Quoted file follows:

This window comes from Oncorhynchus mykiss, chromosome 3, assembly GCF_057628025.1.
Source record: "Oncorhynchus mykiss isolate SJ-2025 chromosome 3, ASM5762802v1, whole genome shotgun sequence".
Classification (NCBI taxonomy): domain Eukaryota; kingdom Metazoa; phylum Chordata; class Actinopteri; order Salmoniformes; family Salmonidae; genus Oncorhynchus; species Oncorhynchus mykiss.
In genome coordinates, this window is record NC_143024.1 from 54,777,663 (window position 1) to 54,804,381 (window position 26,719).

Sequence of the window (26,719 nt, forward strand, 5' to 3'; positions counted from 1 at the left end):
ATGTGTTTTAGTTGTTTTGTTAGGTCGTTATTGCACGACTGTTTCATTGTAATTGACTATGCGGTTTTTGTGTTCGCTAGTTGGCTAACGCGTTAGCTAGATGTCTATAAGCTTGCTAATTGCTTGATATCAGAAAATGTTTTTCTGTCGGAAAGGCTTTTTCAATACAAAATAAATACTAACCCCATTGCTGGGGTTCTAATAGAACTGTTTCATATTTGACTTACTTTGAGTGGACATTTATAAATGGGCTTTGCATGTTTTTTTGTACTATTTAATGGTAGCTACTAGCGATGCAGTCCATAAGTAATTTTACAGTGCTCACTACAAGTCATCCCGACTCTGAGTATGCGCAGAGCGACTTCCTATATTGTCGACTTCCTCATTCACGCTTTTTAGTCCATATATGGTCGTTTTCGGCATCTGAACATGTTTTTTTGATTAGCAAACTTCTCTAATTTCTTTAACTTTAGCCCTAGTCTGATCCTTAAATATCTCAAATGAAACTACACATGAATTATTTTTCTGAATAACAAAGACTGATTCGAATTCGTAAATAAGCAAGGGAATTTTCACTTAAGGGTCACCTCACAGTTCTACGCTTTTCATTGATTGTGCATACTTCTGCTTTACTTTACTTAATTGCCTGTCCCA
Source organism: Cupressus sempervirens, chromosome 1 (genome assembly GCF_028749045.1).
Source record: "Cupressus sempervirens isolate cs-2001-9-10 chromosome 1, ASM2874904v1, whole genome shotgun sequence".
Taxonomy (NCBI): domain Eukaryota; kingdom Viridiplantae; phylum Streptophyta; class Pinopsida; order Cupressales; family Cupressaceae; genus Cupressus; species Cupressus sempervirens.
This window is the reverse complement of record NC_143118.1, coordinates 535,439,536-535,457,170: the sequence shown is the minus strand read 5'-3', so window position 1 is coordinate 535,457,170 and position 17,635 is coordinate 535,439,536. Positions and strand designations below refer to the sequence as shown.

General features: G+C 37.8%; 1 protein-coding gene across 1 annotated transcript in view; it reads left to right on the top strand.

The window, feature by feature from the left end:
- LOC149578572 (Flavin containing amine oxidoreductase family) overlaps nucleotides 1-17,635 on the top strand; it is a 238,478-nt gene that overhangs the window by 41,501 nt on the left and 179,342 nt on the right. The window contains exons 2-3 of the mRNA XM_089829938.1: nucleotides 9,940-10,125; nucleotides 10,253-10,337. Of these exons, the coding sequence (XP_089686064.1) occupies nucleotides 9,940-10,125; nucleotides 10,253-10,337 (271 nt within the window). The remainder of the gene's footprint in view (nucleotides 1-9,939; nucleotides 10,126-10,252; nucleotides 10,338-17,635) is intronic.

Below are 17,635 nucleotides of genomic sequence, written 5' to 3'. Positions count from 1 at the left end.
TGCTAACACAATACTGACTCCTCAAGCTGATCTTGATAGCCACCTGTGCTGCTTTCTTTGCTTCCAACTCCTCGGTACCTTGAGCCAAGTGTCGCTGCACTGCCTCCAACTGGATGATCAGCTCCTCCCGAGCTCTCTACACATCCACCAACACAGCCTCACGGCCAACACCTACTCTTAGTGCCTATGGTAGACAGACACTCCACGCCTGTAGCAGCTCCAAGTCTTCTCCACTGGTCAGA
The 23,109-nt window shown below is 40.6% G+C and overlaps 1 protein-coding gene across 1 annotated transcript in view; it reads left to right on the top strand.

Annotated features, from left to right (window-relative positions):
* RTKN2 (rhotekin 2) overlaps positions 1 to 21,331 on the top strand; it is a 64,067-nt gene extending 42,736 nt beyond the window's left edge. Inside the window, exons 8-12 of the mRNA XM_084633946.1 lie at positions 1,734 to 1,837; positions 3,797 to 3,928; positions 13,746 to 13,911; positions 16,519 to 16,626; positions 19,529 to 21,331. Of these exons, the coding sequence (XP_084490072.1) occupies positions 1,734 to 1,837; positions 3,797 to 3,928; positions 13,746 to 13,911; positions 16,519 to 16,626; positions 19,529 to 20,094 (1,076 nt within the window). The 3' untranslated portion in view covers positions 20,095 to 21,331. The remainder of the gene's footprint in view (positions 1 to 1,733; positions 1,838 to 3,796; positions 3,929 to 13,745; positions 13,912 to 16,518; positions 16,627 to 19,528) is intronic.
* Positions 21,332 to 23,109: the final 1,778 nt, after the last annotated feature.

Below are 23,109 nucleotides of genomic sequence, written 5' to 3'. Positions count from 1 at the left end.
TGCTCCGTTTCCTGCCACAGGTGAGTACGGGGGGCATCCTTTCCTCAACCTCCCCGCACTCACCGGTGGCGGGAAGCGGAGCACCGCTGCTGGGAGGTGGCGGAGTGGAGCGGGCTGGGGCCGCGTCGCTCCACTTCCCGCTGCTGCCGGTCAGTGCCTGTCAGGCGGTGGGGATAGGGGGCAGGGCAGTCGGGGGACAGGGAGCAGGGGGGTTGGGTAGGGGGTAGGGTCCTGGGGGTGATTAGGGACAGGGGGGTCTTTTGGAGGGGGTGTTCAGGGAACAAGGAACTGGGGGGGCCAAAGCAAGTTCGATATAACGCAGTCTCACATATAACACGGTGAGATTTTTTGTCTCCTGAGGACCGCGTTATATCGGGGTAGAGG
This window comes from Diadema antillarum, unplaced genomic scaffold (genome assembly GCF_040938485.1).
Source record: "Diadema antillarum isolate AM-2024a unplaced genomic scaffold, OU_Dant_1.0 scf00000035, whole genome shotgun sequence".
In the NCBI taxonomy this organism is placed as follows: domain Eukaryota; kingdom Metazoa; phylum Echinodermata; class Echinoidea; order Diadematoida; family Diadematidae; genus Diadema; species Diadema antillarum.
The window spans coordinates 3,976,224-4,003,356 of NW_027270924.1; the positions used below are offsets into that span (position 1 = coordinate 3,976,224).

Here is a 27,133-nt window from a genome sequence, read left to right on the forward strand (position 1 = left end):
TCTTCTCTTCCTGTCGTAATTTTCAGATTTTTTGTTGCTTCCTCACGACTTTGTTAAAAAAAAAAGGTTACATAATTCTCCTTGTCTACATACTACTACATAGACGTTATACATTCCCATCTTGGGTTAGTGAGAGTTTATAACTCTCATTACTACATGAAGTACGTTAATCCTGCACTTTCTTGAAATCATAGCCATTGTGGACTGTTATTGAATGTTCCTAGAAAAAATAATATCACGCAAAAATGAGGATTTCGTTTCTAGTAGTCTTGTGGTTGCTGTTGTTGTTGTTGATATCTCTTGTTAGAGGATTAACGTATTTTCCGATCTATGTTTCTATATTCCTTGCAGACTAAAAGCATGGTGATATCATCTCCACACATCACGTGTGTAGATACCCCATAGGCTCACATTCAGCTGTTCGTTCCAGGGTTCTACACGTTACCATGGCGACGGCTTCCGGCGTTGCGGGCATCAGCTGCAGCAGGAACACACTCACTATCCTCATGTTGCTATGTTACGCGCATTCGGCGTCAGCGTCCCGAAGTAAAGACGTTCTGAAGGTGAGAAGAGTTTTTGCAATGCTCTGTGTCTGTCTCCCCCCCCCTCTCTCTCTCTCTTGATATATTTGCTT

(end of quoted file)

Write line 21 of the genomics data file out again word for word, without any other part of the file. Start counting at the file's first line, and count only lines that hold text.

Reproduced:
TGCTCCGTTTCCTGCCACAGGTGAGTACGGGGGGCATCCTTTCCTCAACCTCCCCGCACTCACCGGTGGCGGGAAGCGGAGCACCGCTGCTGGGAGGTGGCGGAGTGGAGCGGGCTGGGGCCGCGTCGCTCCACTTCCCGCTGCTGCCGGTCAGTGCCTGTCAGGCGGTGGGGATAGGGGGCAGGGCAGTCGGGGGACAGGGAGCAGGGGGGTTGGGTAGGGGGTAGGGTCCTGGGGGTGATTAGGGACAGGGGGGTCTTTTGGAGGGGGTGTTCAGGGAACAAGGAACTGGGGGGGCCAAAGCAAGTTCGATATAACGCAGTCTCACATATAACACGGTGAGATTTTTTGTCTCCTGAGGACCGCGTTATATCGGGGTAGAGG